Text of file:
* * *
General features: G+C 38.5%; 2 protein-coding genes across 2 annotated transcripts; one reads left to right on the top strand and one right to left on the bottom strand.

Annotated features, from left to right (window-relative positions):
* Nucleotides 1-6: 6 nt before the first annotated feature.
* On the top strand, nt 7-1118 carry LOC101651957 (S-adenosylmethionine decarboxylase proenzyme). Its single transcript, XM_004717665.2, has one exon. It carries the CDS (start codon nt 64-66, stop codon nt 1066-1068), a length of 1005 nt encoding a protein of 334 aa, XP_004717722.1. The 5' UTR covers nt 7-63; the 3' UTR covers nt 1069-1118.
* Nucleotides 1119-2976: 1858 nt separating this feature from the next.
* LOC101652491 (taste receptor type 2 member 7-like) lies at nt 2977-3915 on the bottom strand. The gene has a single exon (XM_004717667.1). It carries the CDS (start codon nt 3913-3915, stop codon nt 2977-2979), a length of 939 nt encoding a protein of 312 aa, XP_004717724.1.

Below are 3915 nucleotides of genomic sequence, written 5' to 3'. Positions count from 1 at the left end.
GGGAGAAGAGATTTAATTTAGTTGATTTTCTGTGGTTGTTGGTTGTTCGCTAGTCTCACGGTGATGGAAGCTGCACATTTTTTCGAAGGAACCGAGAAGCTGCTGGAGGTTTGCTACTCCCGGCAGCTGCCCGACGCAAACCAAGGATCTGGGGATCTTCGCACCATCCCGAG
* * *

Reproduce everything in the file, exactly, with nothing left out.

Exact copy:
General features: G+C 38.5%; 2 protein-coding genes across 2 annotated transcripts; one reads left to right on the top strand and one right to left on the bottom strand.

Annotated features, from left to right (window-relative positions):
* Nucleotides 1-6: 6 nt before the first annotated feature.
* On the top strand, nt 7-1118 carry LOC101651957 (S-adenosylmethionine decarboxylase proenzyme). Its single transcript, XM_004717665.2, has one exon. It carries the CDS (start codon nt 64-66, stop codon nt 1066-1068), a length of 1005 nt encoding a protein of 334 aa, XP_004717722.1. The 5' UTR covers nt 7-63; the 3' UTR covers nt 1069-1118.
* Nucleotides 1119-2976: 1858 nt separating this feature from the next.
* LOC101652491 (taste receptor type 2 member 7-like) lies at nt 2977-3915 on the bottom strand. The gene has a single exon (XM_004717667.1). It carries the CDS (start codon nt 3913-3915, stop codon nt 2977-2979), a length of 939 nt encoding a protein of 312 aa, XP_004717724.1.

Below are 3915 nucleotides of genomic sequence, written 5' to 3'. Positions count from 1 at the left end.
GGGAGAAGAGATTTAATTTAGTTGATTTTCTGTGGTTGTTGGTTGTTCGCTAGTCTCACGGTGATGGAAGCTGCACATTTTTTCGAAGGAACCGAGAAGCTGCTGGAGGTTTGCTACTCCCGGCAGCTGCCCGACGCAAACCAAGGATCTGGGGATCTTCGCACCATCCCGAG